When it comes to Magnus, his mental health was also particularly highlighted in season 2. In episode 4 he tells a shocked Simon about how he nearly ended his life in the 1870s, explaining the bad place he was in and telling him that no matter how hard he tried, he couldn’t see his way out. “If it wasn’t for Camille… I wouldn’t be here right now,” he concludes before bringing them both back to the present by telling Simon that when he’s in a bad place now, he has his “rock” to lean on. With stellar work from Harry Shum Jr. and Alberto Rosende, the conversation delicately brings Magnus’ mental health struggles to the surface, while also referencing how important a good support system is and that there is help to be found.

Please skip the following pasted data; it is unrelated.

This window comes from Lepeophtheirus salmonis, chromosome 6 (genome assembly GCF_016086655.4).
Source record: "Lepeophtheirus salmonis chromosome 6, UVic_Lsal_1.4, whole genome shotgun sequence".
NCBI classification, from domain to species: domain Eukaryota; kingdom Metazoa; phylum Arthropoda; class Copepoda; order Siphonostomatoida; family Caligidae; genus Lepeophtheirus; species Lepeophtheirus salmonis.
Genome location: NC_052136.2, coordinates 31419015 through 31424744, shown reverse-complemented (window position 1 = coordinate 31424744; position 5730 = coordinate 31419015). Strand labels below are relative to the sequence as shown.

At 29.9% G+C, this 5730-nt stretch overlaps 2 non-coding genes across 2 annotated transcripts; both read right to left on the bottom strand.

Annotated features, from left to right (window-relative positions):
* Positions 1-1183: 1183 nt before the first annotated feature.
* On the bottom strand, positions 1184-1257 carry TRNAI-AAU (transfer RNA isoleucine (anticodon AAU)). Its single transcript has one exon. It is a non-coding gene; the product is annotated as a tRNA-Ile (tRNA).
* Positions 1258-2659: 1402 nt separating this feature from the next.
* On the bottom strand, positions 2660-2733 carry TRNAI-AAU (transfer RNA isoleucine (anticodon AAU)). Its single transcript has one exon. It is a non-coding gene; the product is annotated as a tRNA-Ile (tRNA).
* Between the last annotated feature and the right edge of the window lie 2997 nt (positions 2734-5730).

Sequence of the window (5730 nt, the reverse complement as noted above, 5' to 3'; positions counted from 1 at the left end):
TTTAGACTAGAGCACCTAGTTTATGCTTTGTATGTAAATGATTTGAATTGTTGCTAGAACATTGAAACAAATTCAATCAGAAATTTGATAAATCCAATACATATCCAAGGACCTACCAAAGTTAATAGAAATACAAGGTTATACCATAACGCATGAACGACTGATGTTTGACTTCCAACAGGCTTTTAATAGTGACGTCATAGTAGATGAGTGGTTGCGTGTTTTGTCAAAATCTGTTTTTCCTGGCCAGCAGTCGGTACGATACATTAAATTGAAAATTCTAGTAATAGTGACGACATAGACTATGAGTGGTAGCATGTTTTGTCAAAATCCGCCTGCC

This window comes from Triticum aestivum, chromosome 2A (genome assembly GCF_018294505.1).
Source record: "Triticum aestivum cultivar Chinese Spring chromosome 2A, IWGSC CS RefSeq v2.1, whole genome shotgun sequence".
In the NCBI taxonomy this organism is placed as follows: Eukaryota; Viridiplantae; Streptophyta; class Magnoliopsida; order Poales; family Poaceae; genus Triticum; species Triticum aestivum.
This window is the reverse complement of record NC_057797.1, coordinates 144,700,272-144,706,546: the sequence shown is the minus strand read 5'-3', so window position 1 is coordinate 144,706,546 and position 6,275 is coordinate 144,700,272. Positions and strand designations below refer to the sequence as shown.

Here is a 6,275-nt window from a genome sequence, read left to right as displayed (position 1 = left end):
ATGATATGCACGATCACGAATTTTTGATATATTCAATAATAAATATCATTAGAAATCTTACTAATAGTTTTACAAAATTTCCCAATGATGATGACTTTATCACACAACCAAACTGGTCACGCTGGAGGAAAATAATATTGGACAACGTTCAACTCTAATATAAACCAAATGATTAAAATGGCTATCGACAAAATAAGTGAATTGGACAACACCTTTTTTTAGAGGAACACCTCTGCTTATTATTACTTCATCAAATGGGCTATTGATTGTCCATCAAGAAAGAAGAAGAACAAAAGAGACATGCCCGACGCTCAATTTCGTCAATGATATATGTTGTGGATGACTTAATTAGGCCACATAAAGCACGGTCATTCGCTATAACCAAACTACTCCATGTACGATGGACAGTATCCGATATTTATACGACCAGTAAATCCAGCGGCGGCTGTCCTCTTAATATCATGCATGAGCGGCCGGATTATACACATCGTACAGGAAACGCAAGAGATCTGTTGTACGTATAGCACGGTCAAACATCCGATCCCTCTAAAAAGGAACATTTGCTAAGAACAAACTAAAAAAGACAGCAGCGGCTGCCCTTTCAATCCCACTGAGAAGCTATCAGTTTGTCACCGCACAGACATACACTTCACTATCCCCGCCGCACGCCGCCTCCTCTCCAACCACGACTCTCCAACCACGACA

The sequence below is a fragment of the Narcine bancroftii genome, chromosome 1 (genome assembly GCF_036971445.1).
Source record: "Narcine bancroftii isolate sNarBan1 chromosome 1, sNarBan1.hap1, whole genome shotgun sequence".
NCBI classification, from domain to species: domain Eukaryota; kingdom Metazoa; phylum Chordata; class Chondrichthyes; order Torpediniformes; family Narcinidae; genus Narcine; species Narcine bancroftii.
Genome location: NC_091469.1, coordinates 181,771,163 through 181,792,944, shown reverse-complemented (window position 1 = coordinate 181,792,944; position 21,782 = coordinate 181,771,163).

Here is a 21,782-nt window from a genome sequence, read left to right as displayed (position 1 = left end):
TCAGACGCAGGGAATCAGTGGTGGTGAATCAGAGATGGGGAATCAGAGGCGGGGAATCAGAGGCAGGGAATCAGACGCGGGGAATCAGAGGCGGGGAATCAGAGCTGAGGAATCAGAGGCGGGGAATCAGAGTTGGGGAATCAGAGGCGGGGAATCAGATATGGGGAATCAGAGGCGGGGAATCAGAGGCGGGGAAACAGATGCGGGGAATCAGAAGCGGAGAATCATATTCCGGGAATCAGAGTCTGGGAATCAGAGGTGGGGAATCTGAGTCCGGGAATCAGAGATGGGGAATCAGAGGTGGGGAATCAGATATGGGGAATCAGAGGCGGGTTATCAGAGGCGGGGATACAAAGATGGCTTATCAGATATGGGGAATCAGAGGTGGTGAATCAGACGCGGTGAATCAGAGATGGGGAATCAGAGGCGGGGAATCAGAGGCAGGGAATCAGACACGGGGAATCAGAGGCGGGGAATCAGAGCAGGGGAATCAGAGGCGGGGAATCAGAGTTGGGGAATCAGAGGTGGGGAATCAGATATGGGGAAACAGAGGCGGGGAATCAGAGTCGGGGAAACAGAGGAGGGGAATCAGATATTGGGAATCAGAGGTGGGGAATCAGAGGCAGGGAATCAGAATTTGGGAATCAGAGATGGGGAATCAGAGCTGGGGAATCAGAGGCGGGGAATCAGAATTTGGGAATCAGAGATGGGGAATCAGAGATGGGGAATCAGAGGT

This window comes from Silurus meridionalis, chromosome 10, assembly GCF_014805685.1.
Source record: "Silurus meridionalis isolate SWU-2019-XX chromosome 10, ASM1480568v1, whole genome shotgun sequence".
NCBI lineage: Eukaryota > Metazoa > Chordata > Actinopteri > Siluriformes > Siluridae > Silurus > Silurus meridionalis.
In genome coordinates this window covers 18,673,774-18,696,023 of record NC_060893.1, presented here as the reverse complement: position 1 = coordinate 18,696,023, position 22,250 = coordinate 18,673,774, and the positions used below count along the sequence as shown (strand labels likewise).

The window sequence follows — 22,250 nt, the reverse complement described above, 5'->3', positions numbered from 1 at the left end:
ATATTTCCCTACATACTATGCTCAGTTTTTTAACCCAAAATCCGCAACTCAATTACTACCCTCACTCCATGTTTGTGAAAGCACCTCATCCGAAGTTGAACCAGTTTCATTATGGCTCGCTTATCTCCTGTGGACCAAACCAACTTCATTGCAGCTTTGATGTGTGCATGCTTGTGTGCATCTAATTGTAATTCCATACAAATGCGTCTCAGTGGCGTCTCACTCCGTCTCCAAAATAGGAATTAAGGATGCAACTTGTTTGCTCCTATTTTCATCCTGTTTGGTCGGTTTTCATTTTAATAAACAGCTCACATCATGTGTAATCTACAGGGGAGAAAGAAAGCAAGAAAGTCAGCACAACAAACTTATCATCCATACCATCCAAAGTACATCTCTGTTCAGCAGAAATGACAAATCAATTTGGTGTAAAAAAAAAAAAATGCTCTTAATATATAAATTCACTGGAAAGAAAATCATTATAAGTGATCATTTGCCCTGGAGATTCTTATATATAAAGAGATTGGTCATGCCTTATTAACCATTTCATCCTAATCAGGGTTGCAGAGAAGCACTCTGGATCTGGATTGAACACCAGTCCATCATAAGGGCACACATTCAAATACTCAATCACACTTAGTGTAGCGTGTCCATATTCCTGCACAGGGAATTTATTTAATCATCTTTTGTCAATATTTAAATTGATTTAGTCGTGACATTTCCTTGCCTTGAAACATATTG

In the aftermath of Magnus and Valentine’s body swap, Magnus’ mental health was revisited once more. As Inquisitor Herondale tortured Magnus (in Valentine’s body) with the Agony rune, he had to relive the death of his mother and him killing his stepfather over and over again. Thus, when Magnus was back in his own body he not only had to cope with the trauma of the physical invasion of his body, but also of having to relive something he’d spent centuries trying to forget and only just recently had started to get over. Episode 15 showed the effects of the body swap on Magnus, with his inability to sleep and his mother and stepfather’s deaths haunting him no matter what he did. Talking about the body swap with Hidden Remote, Harry Shum Jr. said the storyline served to bring up interesting aspects of someone’s mental health when their body is invaded. Elaborating, Harry also said: “It’s so invasive, the swapping of the bodies. I think in some ways it can be interpreted differently,” he explained before concluding “but I think the trauma that happens out of that… You have to have help, and you have to find help, and you also have to talk about it.” Harry’s offering of a different interpretation of the events, the overall topic of mental health to mind, and how it, speaking from personal experience, can sometimes feel as if your body and mind is being invaded by forces beyond your control. With this interpretation as well as Harry’s powerful insistence of the importance of not dealing with mental health issues by yourself, the storyline and Magnus’ recovery becomes all the more powerful. It’s a poignant remember – in a TV landscape that all too rarely brings up mental health – that there is always someone else who’s in a similar situation and that there is help available and that it is possible to recover.